• Isn’t an `interested party’. So no friends. No family members. Someone who is seen as neutral and `respectable’ by the court. The best witness we ever saw was the vicar of the church both parties attended. You get the picture.
  • Is prepared to wait around all day and then called into court to be cross-examined by someone who does it for a living and can ask some very tricky questions.
  • Actually saw stuff that is relevant to the case. Not someone who heard from you or someone else. Not someone who will say he/she has always been an awful person.

Should I use witnesses?

The truth is that in many circumstances there are few (if any) decent witnesses who are going to enhance the strength of a case. At best many witnesses add nothing and at worst muddy the waters and cause focus to be lost.

That’s not to say a good witness isn’t worth their weight in gold – they can be invaluable. But like many other aspects of handling your own case it is all about judgement.

Don’t sweat this, but keep your eye on the ball.

NB – there are another kind of witness you’ll find in court. Single joint experts – appointed by the court, but we’ll speak about them another time.

When things can get no worse

Rock bottom

It can be a liberating, feeling things can get no worse. In the moment you feel that you’ve lost everything freedom awaits.

If your children are not seeing you at all – you’re not going to lose any more contact. If you’ve lost your home – it can’t be taken from you. If you’ve lost a relationship you deeply wanted – time will heal all.

We’ve been there.

But while you feel you are at the bottom it’s easy to feel like it is the end. It doesn’t have to be.

An open door - all you need to do is go through it

An open door – all you need to do is go through it

The end?

So it’s paradoxical. The moment you feel you have lost everything could and should be the moment you feel the slate has been wiped clean, you have nothing to lose and nothing you do is going to make anything worse (of course…act unwisely things won’t get worse but otherwise they can get better).

In the instant you could feel utterly powerless you could instead feel empowered like you have never been before.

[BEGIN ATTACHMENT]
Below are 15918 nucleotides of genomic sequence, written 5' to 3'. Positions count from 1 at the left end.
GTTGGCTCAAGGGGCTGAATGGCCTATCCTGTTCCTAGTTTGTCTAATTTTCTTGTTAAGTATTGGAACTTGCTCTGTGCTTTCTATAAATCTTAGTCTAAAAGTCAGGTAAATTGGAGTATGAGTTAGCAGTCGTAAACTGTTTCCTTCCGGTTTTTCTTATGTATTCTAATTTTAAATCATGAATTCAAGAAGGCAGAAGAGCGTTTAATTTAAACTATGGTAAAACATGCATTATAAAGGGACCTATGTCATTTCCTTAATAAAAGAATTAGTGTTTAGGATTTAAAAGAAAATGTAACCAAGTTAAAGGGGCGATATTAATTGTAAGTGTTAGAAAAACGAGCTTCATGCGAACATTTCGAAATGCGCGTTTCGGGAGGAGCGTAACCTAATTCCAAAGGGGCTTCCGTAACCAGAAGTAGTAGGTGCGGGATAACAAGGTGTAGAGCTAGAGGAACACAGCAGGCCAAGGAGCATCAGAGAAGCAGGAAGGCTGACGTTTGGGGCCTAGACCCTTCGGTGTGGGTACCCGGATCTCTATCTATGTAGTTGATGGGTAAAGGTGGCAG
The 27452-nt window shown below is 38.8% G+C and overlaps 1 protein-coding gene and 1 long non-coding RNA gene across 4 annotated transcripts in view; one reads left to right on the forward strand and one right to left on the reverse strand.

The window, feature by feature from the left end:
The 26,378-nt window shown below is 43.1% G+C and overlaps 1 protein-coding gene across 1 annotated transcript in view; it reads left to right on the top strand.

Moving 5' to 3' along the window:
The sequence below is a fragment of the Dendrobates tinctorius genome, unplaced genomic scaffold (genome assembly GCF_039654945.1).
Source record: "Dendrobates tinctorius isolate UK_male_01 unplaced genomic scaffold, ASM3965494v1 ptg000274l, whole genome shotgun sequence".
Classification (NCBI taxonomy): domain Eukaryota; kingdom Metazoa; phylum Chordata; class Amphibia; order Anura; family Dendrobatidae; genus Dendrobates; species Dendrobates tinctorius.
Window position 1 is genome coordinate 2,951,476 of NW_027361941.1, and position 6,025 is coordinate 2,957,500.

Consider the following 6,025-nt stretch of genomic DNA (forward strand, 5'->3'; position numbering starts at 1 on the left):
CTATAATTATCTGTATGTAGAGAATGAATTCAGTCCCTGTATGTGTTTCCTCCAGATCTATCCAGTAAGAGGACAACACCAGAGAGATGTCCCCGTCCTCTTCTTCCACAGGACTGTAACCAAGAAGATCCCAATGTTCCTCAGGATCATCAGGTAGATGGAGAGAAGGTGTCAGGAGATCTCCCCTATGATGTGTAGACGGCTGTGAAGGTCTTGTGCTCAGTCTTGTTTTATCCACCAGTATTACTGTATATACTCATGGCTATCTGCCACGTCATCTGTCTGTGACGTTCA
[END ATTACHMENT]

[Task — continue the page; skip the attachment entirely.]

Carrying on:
`OK’ I hear you say – `What’s the point of all this?’ I hear you say?

Simple!

The beginning

…and the answer is…`It’s all up to you’.

Or more accurately – it’s all about mindset. It’s all about perception. It’s all about how you frame things. Of course, it’s easier said than done but it is possible. What would it be like if you were happy despite what was going on around you? What would it be like if you felt relaxed about the future and whatever it (or your ex) threw at you? What if?

Well…for a start we’d be out of a job here at Family Law Assistance. Because our clients’ cases would be shorter; they’d handle whatever they faced in a calm and calculated manner, they’d realise that most of what worried them in the past was just something to deal with.

The journey of a thousand miles begins with one step.

The journey of a thousand miles begins with one step.

The power

You have the power. We can only show the door but you have to walk through it. And a great place to start is to come and meet us on Saturday, 19th January 2019 in Manchester. One day. Less than the cost of an hour with a solicitor or one of us attending a hearing with you. The cost of a great night out.

See you there. We’re truly excited about how the last workshop went in Newport and we’re looking forward to the next one – to see the transformation of the lives of those who attend.

What your ex partner thinks about you: Does it matter?

Does your ex partner control you by the power of their mind?

Does your ex partner control you by the power of their mind?

It’s not that surprising that many people worry about what their ex partner thinks of them. Some of the things they worry about includes:

  • Whether he/she thinks they are a good parent.
  • Whether he/she values them as a good parent.
  • Whether he/she sees them as an equal parent.
  • What he/she will think about various aspects of the child’s life. Food. Activities. Who they interact with.

There’s something worth remembering about this.

What the ex thinks doesn’t matter. What they do (if it affects your child and/or their relationship with you) does.

Your ex can think what they like

It doesn’t matter what they think. No…stay with me here.